Tribe hopes to build bottled water plant
INDIAN TOWNSHIP, Maine - Tucked in the nation’s northeastern corner, the Passamaquoddy tribe’s ancestral land remains as it was centuries ago: Rugged and teeming with natural beauty and wildlife. Snow-covered in winter, springtime warmth reveals a rolling landscape, lakes and ponds — and dozens of bubbling springs.
But there is an ugly reality inside this idyllic community: Joblessness is rampant, making it hard for residents to feed their families. The tribe also needs more money to bolster public safety and other tribal services.
Who exactly is this Cíntia Miranda?
It’s interesting to be an immigrant in Central Maine. While I’ve been labeled “alien” for most of my life (and I kind of like that exotic name), people seem to be more intrigued by my Brazilian nationality here in Bangor than anyone ever was in Boston (other than my Boston-native husband and his family, of course!).
I think most people envision Brazilians as exotic people who love to party during Carnaval like it’s 1999, wear tiny swimwear (well, some do, but not all Brazilians), and roam the Amazon Jungle swinging on tree vines like Tarzan and Jane. I’ve also had people ask me if we had elephants in the village where I came from.
Gilman Electrical Supply provides funding to launch 6th, 7th and 8th grade students on space missions at Challenger Learning Center of Maine
BANGOR - Middle school students from Ellsworth, Medway and Newport are transforming into astronauts and mission control specialists at the Challenger Learning Center of Maine in Bangor, thanks to the generous support of Gilman Electrical Supply.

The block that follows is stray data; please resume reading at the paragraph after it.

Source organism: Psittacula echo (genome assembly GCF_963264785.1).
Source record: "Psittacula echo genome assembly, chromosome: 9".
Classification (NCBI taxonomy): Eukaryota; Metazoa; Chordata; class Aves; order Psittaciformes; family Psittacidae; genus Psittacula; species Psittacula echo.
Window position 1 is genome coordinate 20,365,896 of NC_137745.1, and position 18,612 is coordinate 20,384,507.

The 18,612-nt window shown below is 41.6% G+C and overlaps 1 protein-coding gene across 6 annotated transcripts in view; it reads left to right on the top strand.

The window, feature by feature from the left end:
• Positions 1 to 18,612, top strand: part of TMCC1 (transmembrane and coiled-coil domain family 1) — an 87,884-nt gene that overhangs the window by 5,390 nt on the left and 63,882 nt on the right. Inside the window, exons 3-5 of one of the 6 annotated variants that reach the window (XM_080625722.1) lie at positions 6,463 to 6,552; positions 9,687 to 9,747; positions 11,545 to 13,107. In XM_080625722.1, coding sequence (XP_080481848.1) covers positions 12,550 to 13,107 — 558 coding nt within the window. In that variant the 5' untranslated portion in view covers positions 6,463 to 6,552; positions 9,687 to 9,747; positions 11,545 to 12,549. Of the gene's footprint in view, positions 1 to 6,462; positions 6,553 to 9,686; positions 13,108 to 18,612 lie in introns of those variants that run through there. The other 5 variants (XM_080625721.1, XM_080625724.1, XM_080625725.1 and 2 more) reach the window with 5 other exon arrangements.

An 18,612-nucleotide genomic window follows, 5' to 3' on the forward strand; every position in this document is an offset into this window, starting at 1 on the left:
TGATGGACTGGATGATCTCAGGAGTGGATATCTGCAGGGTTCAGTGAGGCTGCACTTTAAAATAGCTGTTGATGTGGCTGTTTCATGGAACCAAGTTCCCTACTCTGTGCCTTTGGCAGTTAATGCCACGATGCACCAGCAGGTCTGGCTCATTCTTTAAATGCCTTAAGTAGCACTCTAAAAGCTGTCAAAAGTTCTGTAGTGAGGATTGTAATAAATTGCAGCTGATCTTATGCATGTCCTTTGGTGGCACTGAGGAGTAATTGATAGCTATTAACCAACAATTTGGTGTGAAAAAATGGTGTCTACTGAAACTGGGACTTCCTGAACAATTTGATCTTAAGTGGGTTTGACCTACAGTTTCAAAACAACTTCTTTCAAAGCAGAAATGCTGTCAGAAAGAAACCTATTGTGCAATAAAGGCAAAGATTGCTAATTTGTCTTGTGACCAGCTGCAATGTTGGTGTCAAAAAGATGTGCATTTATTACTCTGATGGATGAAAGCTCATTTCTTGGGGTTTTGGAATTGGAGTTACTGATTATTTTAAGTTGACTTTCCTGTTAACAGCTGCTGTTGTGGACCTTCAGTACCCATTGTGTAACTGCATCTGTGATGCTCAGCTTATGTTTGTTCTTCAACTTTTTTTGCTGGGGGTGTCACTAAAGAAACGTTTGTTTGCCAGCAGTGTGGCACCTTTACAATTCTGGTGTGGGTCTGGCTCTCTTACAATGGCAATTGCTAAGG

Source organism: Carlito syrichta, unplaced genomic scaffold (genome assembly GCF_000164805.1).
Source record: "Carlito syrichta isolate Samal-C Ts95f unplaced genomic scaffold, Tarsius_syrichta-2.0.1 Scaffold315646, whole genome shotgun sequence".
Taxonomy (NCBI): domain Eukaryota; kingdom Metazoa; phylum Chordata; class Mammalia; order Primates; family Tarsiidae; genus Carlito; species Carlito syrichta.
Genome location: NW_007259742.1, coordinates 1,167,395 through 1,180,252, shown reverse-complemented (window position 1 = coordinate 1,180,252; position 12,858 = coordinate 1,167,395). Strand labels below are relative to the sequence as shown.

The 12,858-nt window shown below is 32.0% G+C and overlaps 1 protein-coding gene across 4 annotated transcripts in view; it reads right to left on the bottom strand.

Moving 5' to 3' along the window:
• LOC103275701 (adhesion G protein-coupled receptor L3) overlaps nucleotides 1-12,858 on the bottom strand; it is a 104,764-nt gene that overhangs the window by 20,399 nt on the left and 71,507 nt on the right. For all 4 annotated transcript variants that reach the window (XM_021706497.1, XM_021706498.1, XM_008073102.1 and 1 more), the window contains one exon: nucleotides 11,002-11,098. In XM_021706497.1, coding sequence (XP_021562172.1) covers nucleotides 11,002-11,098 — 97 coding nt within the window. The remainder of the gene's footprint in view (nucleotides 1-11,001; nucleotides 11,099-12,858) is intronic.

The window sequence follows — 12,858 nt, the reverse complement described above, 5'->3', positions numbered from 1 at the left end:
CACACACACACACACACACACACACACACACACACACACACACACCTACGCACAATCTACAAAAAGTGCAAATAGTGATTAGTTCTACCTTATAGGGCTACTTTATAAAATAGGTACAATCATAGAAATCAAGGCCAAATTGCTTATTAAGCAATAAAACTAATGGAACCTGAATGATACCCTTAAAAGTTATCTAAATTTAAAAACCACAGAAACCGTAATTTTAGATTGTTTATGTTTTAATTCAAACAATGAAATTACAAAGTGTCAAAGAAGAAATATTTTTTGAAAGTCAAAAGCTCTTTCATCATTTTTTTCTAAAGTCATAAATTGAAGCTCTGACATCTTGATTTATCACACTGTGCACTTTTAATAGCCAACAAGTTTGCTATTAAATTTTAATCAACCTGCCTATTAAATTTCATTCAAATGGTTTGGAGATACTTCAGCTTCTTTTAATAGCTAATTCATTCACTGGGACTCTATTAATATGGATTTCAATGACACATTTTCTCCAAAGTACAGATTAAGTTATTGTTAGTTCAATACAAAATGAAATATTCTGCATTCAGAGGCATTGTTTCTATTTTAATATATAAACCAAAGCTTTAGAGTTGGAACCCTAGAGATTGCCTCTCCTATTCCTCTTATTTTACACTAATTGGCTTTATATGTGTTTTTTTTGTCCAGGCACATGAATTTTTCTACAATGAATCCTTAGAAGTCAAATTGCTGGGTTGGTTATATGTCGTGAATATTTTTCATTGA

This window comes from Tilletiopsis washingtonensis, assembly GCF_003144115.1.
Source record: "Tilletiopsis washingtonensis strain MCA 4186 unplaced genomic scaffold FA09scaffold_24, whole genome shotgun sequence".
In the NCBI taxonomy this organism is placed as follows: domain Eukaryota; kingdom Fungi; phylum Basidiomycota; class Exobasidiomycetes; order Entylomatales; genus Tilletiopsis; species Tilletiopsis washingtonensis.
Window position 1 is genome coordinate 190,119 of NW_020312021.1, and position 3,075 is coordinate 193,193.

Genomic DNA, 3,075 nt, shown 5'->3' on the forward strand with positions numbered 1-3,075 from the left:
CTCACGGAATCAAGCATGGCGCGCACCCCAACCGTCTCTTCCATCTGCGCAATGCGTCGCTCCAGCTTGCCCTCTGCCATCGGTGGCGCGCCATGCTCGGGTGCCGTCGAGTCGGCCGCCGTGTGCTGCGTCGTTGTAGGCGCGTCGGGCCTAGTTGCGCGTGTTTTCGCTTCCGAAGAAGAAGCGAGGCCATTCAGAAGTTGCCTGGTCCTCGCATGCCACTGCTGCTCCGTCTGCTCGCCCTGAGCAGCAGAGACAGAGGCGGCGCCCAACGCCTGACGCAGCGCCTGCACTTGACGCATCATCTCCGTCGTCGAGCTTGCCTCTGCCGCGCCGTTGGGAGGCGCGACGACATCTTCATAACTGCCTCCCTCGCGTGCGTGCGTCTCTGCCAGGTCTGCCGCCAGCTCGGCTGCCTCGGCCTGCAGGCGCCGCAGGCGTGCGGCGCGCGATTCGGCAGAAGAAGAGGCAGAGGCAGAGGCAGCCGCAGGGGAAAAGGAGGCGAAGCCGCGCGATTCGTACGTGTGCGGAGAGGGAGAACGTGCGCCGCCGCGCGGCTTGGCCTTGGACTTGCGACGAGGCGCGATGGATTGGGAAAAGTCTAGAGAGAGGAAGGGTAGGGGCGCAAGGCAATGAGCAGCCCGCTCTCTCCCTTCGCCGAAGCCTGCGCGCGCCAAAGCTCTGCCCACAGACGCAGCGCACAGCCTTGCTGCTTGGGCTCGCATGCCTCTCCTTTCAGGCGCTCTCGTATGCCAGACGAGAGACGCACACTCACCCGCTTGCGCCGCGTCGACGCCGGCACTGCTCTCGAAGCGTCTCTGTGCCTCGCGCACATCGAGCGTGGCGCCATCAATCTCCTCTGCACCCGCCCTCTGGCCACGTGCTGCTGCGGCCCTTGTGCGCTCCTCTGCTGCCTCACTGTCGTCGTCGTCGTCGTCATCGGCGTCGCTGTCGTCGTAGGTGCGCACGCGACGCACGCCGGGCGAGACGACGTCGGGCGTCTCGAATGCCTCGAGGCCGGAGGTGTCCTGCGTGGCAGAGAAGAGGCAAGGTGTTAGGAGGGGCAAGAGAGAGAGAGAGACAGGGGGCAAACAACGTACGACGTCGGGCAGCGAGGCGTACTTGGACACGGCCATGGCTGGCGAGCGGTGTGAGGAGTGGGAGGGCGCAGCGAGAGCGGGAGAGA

"These students have the opportunity to apply their skills in science, technology, engineering and math by flying space science missions," said Jennifer Therrien, education director and center coordinator at Challenger. "While they are at the Challenger Learning Center of Maine they will engage in hands-on learning that complements their in-class work and provides activities that are not possible in the classroom." In addition to meeting State science standards they will be required to solve problems, communicate effectively, make good decisions and work as a team to achieve success.
Husson University to host 41st Annual Frank M. Carter Tax Institute
BANGOR – Husson University announced recently that it will host the 41st Annual Frank M. Carter Tax Institute on its campus in Bangor at the Richard E. Dyke Center for Family Business on Dec. 6, 2013. This annual event, co-sponsored by Husson University, the Penobscot County Bar Association and the Maine Society of Certified Public Accountants, is designed to provide tax practitioners with the most current information available about the tax and legislative changes affecting their practices and their clients in the upcoming year. The day provides a chance for continuing education credits, as attendees can earn eight hours of CPE and seven hours of CLE, including one hour of ethics credit.
“We’ve got a great line-up of financial thought leaders with expertise at both the federal and state levels. We anticipate a dynamic educational event,” said Nancy Forster-Holt, Ph.D., executive director of entrepreneurship and executive development at Husson University.
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